Delaware Christian’s Zinn focuses on future
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Senior year is going by quick with still lots to do for Delaware Christian School’s Ryan Zinn.
“It’s going fast,” Ryan said, adding that he looks forward to prom and the annual senior trip. As class treasurer, he will be responsible for collecting funds from classmates for the trip.
This year, Ryan is captain of the basketball team, a sport he has played since the fifth grade, when he was living in China.
Ryan and his family moved to China from Ohio when he was in the second grade. While there he attended an international school with students from all over the world. Ryan has also been to Korea, Thailand and about 20 states in the U.S. and “a lot of airports.” He moved back to Ohio the summer before his junior year.
“I admit I miss it,” he said of China. “I miss my friends and the food.” Though coming back to the United States was not a total culture shock for him as his family visited the states every other summer while they lived in China. “So it wasn’t as bad as I thought it would be,” Ryan said.
One admitted culture shock, however, involved getting used to a smaller city. His Chinese city is considered small at 7 million.
“We lived on the 11th and 12th floor of an apartment building, while here there is nothing over five stories,” he said.
Getting used to the large number of people in China took some doing. Now, back in Ohio, it is the reverse, with Ryan living in, by China’s standards, a small community.
There is even a change in transportation modes. In China, he would either bike or take the bus. Here, driving is everywhere.
“Ryan Zinn is one of those students a teacher loves to have in class,” said DCS teacher Mary Ellen Tobin. “He is gifted in math (taking AP Calculus this year), works very hard, participates in class and shows respect to all. Even more importantly, Ryan demonstrates excellent character in his everyday life … with his family as well as when he leads his sports teams. His heart is to serve others. He has adapted well to America after living in China and being the son of missionaries. We will really miss him as he goes to college next year.”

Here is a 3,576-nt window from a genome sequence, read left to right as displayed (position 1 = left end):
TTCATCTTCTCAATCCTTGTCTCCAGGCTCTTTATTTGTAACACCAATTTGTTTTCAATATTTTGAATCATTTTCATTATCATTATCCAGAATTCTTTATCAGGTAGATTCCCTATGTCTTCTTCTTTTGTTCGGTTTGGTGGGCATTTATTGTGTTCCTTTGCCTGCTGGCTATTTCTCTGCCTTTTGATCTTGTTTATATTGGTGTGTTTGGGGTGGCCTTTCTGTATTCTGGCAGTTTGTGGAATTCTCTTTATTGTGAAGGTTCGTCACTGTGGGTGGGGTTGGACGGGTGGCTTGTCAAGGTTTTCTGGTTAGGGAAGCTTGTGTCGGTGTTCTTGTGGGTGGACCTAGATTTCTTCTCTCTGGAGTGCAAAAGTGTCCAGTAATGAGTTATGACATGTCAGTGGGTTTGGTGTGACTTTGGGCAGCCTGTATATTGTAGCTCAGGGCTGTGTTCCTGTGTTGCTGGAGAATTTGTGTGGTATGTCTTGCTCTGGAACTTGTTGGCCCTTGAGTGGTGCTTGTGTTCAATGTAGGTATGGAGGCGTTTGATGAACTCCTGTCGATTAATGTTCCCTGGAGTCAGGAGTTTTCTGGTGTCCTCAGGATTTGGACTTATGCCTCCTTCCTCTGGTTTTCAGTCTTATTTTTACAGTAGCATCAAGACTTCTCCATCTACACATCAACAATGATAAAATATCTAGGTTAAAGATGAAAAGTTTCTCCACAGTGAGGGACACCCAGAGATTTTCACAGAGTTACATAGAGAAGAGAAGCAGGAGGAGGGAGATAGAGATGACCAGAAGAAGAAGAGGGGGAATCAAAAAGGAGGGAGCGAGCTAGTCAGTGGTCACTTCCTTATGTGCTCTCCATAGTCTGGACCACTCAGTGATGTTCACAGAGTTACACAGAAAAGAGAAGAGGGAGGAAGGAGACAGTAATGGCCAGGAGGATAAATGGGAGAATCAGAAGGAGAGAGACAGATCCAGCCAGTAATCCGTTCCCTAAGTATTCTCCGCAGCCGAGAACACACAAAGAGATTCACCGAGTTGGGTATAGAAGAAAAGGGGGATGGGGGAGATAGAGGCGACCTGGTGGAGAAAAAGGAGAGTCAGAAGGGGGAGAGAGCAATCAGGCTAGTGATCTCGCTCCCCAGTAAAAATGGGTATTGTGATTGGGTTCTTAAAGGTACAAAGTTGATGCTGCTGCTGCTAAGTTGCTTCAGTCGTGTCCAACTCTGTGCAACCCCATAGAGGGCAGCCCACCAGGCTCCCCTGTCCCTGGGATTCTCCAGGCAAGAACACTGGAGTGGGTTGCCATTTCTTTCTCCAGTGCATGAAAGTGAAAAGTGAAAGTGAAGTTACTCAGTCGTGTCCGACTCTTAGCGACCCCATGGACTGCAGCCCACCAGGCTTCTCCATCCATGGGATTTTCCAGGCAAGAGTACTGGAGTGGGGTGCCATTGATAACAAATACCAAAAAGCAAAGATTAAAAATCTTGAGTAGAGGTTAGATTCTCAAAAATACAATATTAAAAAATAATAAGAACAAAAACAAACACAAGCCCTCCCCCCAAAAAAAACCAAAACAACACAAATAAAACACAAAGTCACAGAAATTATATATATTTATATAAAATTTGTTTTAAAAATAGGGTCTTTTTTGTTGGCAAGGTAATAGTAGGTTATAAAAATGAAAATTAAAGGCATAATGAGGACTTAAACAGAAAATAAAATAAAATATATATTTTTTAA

Ryan is planning to attend Mount Vernon Nazarene College. He has already been accepted and is now applying for scholarships.
“I’m going to study physical therapy. I’ve always been on the other side of PT with them helping me,” he said. The career choice would also allow him to remain connected to sports, he said, adding he has always enjoyed anatomy.
Ryan explained his attraction to sports physical therapy as a result of something he went through himself. He was injured while playing basketball in China, breaking his left elbow, shattering it in two places. The doctor said he would never be able to play again. Ryan had a splint, with no surgery, for three months.
“I did get a full range of motion back from a therapist,” Ryan said. One doctor told Ryan that he recovered better than most, though he did switch from shooting with his left hand to shooting with his right.
Ryan made the switch to basketball from soccer when he decided to try something new, something maybe he could beat his older brother at. While his brother ruled in soccer, Ryan found his niche in basketball where he was able to beat his brother.
Ryan is not certain if he will play basketball in college. His first priority, he said, is raising money to attend school. If he does not get enough scholarships, a job is a certainty.
Last year was his first year of track as there was no track team at his school in China. He was playing soccer for Delaware Christian when his speed was noted. In track, he made it to Delaware County’s Elite Eight in 100-meter and 200-meter.
He may run track again this year, but is also considering trying out for baseball.
Having been in Ohio the last two summers, Ryan has worked both of them in a metal cutting shop in Kilbourne. This coming summer, while he plans to work as well, he hopes to spend time with his parents as they will be leaving next year to return to China for three years.
But until then, he is busy with classes taking Bible, government, English, advanced placement calculus, anatomy and physics. He has also competed in 4-H for the first time with beef feeders and lambs.
“I learned a lot about farming. I learned a lot at the fair,” he said, referring to two fourth place finishes for his beef feeders.
Ryan also did some volunteer work through 4-H. In China, he would volunteer in the nursery, working mainly with the toddlers.
“I like little kids. They have a lot of energy, and are always smiling,” he said.
He envisions his future to be centered around the central Ohio area with short-term trips to China.
“I think that is where God is calling me,” he said. Returning to work in the country where he grew up will not be a problem as he learned to speak Chinese when he first moved there in the second grade.
Ryan offers others the following advice on life.
“Don’t limit yourself to one world view perspective on life,” he said. With the mix of students from other countries in his school in China, he learned what different cultures are. “People here do not realize what difference cultures are like.
“Also, don’t wish your life away. Make the most of the time you are given now. Sooner or later it will be time to go off to college and you will wonder where the time went.”
Ryan is the son of Ed and Linda Zinn of Delaware.